To guard against institutional repression and the personal control freakery that he calls "oversteer," Shapiro counsels balance, which for him involves "recognizing the importance of community and collective action as counterweights to both institutional power and individual control." He's inspiring when he's evoking visions of community computer networks that would help revitalize civic life and a national commons in cyberspace "where otherwise-invisible community groups, activists, and artists might occasionally have a limited but real opportunity to be seen or heard." And he's predictably good on legal issues, offering thoughtful solutions to nettlesome problems such as childproofing the Net and public access to encryption software.
Shapiro describes his book as an attempt to further the ends of "technorealism," a term he and fellow cyberpundit David Shenk coined in 1998 to mean "a critical perspective on technology that is meant to go beyond the simple dualism of cyber-utopianism and neo-Luddism." In the interview that follows, Shapiro notes that technorealism's target audience is not the way-wired, "but the much, much larger group of thoughtful folks who care about how the rise of the Internet is affecting their lives on a day-to-day basis." Who, exactly, are these "folks?" There's no debating Shapiro's claim that the PC and networked computing have proven deliriously liberating to some. But the key word, here, is "some." As examples of "average folks" -- some of them "truly disenfranchised" -- using the Net to "shake up existing power relations," Shapiro cites day trading and the use of MP3 technology to download music directly from artists' Web sites.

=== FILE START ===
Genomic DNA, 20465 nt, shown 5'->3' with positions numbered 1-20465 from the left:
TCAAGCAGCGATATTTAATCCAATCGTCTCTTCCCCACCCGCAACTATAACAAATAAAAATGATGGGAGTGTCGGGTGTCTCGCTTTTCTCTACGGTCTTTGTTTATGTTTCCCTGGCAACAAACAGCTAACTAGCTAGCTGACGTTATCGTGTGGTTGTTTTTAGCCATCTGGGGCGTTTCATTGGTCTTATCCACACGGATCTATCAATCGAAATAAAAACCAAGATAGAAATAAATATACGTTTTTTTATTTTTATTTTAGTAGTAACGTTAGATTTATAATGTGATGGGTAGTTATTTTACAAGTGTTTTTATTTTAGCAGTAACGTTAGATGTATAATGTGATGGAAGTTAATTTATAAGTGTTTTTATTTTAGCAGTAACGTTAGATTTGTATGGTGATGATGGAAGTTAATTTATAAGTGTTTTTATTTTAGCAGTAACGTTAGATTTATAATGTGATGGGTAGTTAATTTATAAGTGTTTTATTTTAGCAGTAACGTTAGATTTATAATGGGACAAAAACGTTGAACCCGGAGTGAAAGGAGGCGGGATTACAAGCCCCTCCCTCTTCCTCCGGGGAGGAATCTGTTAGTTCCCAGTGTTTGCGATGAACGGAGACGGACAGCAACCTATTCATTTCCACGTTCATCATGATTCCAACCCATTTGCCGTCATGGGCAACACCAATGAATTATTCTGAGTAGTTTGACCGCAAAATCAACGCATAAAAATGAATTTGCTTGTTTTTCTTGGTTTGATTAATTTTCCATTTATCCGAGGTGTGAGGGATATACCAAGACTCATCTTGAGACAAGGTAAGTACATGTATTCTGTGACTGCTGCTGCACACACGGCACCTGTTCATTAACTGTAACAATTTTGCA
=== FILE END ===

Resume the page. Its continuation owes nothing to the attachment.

In fact such examples suggest that much of the control revolution's empowerment is either irrelevant to "average folks" or operates only inside the magic bubble of cyberspace. For example, most "average folks" don't have the stock-market expertise or financial safety-net that are prerequisites for the high-stakes gambling of day trading. Likewise, most "average folks" don't have the leisure time to spend hours downloading music from the Net or the luxury of caring whether MP3 will free musicians from their corporate servitude. As for the "truly disenfranchised," they're offline, in garment-district sweatshops or migrant-worker camps or, at worst, on the streets. Underpaid, overworked, and unplugged, they're light years away from the world in which people are using the Net to "shake up existing power relations."